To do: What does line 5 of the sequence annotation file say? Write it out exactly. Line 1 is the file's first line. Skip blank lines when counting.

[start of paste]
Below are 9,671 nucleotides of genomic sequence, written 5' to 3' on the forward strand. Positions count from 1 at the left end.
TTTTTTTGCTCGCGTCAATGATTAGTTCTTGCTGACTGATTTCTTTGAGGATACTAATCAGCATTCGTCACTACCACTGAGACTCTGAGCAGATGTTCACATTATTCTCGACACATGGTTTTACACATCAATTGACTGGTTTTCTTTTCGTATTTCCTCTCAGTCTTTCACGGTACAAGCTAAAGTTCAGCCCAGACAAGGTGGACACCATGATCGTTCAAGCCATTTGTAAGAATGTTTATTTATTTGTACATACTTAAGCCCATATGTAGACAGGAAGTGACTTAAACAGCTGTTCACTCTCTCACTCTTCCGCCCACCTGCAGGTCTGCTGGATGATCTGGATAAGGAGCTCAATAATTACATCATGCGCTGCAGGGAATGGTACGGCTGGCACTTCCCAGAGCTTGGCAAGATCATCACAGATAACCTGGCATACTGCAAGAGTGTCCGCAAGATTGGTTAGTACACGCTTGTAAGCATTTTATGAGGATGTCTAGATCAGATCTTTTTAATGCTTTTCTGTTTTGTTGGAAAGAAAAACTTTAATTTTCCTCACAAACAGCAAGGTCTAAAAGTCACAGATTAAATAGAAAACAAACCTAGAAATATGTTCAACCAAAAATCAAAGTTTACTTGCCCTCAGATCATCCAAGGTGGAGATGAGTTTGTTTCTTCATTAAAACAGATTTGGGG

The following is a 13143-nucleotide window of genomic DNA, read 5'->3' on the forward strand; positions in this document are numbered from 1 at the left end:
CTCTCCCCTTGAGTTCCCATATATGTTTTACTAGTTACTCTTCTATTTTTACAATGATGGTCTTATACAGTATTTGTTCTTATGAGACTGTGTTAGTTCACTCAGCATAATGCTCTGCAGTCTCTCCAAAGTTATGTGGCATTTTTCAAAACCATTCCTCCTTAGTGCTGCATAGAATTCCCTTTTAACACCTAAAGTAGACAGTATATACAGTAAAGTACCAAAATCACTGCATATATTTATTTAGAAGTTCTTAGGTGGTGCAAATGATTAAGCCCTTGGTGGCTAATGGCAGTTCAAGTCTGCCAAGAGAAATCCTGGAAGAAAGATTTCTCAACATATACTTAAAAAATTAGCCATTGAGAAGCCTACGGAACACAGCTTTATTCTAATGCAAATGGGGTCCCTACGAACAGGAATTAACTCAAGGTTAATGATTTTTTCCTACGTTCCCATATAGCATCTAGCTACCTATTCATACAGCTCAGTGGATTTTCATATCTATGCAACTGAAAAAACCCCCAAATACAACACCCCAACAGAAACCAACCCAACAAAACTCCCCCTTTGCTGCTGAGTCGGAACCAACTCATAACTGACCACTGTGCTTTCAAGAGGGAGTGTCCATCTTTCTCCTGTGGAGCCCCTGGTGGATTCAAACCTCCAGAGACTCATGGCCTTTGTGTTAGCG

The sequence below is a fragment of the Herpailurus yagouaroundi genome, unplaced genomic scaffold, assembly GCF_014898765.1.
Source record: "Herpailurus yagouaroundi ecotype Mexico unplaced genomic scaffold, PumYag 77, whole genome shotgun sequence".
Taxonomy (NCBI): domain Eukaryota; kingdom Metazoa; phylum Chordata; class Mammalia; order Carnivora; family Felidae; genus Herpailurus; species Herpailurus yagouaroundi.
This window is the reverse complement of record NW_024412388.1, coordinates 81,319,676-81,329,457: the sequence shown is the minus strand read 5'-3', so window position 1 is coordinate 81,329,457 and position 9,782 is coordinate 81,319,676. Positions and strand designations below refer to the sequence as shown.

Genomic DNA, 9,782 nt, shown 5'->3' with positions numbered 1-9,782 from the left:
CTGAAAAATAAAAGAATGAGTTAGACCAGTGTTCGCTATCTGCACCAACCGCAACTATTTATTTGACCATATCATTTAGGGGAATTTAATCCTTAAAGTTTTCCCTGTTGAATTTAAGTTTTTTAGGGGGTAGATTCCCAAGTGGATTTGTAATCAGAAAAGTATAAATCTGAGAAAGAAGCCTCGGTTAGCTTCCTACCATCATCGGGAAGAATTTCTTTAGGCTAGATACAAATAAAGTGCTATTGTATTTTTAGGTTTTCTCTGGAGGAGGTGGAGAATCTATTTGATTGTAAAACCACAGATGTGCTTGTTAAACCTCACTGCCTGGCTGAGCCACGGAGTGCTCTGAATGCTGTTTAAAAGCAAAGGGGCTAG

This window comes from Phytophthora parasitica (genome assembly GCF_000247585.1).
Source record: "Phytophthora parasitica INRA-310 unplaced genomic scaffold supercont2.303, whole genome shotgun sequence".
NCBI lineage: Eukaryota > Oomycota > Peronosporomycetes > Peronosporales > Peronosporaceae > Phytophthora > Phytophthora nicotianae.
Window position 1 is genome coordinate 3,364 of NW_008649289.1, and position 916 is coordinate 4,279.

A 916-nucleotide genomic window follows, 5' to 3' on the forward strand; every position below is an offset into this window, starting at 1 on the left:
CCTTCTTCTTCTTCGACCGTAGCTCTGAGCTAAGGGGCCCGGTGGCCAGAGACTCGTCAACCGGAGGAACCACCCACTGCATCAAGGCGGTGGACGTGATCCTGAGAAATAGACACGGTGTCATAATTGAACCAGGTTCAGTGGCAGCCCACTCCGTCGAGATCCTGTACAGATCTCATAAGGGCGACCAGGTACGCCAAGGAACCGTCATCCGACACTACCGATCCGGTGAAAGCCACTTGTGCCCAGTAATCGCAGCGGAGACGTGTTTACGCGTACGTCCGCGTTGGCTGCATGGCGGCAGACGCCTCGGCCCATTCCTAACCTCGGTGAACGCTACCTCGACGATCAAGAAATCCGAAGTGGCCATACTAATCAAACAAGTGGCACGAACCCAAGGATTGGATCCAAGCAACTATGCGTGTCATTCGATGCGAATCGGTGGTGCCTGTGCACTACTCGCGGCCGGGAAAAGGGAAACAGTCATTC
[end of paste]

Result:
The sequence below is a fragment of the Herpailurus yagouaroundi genome, unplaced genomic scaffold, assembly GCF_014898765.1.